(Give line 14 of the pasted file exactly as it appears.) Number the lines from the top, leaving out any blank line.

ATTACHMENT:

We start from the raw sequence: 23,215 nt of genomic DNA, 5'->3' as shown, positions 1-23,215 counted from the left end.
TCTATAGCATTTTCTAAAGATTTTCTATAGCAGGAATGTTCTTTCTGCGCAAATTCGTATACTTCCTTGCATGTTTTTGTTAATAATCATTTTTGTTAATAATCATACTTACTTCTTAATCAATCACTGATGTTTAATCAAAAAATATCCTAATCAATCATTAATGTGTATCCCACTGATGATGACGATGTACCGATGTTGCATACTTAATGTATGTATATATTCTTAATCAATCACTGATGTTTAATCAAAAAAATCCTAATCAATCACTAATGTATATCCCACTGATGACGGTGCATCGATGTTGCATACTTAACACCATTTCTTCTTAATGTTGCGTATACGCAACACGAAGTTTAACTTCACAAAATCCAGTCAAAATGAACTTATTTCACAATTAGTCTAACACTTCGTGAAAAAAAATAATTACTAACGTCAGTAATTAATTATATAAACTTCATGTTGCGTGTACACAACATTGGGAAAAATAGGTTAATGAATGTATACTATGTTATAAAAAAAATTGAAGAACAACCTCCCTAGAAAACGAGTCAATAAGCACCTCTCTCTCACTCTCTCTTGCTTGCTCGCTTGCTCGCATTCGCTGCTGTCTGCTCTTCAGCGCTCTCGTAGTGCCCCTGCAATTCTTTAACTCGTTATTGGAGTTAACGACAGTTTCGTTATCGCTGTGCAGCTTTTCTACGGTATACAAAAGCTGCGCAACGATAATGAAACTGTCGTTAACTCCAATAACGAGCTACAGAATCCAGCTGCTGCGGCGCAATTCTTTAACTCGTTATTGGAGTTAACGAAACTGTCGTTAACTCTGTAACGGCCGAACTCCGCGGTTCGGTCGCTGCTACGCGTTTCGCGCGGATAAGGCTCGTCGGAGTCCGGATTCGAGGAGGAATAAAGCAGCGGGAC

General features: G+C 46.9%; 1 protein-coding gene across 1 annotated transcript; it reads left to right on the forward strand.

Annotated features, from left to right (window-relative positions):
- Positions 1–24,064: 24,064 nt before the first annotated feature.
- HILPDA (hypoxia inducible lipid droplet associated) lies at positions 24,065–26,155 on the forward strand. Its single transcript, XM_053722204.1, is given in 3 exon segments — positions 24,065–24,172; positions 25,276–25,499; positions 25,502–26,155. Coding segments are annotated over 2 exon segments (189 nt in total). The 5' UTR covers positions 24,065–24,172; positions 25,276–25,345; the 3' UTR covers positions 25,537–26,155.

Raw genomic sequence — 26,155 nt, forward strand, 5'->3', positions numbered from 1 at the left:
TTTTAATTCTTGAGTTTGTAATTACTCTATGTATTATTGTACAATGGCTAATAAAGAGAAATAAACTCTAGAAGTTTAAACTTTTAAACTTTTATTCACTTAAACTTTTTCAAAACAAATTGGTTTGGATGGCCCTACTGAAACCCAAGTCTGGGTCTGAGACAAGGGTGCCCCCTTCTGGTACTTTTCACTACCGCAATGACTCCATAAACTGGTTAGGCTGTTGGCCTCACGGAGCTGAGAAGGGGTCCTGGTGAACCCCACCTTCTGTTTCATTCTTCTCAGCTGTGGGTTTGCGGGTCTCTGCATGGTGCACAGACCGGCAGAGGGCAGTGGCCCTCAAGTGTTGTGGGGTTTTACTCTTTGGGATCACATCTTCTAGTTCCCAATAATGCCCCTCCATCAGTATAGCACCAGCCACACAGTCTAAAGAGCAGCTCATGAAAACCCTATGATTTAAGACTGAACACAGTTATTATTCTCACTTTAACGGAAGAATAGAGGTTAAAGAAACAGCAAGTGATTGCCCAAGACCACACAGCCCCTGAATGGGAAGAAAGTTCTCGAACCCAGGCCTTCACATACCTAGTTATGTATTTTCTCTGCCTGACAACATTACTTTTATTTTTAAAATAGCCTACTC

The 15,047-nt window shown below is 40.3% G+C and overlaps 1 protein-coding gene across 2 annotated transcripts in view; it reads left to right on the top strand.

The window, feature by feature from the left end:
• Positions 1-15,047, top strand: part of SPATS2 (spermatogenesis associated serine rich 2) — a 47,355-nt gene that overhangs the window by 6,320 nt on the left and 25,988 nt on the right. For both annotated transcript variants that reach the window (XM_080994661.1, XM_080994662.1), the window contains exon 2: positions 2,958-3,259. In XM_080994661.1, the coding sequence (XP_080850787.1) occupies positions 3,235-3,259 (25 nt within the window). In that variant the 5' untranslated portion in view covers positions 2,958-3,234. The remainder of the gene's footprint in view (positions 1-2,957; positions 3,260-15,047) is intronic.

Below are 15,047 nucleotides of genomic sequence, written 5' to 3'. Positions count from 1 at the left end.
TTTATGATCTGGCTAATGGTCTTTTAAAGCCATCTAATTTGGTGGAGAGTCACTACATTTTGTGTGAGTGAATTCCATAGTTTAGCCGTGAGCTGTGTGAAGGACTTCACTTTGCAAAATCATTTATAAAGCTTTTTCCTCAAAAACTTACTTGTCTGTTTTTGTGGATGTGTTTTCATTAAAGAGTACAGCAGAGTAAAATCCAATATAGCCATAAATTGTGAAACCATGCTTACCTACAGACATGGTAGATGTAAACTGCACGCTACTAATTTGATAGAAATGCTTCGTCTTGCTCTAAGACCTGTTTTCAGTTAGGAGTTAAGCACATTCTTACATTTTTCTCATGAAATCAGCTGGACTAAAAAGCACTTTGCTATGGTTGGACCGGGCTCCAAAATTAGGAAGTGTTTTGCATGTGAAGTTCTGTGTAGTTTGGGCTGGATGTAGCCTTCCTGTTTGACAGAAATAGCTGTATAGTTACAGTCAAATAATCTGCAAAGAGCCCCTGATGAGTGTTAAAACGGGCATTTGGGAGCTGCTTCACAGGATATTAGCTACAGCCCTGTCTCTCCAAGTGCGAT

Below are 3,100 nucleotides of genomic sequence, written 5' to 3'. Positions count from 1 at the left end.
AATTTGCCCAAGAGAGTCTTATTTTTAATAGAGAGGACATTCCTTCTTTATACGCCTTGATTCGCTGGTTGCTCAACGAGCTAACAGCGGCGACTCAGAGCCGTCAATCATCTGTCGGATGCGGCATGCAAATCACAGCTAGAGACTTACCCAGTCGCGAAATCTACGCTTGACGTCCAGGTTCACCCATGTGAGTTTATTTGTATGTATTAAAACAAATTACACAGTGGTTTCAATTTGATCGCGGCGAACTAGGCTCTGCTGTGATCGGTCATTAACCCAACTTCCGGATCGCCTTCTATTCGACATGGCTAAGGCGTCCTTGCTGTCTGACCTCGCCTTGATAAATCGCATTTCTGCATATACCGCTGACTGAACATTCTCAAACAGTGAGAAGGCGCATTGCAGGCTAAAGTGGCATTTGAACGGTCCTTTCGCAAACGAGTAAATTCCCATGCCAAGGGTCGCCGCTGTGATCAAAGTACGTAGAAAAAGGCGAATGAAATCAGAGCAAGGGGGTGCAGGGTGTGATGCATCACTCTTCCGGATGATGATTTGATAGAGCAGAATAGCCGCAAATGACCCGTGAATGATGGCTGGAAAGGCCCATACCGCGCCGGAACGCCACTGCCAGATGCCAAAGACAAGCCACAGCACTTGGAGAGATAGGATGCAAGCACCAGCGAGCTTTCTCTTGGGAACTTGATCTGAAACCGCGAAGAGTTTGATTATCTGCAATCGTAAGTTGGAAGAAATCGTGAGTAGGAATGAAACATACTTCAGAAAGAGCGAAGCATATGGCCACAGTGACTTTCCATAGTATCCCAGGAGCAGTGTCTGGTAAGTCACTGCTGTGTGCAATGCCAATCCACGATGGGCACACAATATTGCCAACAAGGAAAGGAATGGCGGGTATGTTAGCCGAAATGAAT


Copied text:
Below are 3,100 nucleotides of genomic sequence, written 5' to 3'. Positions count from 1 at the left end.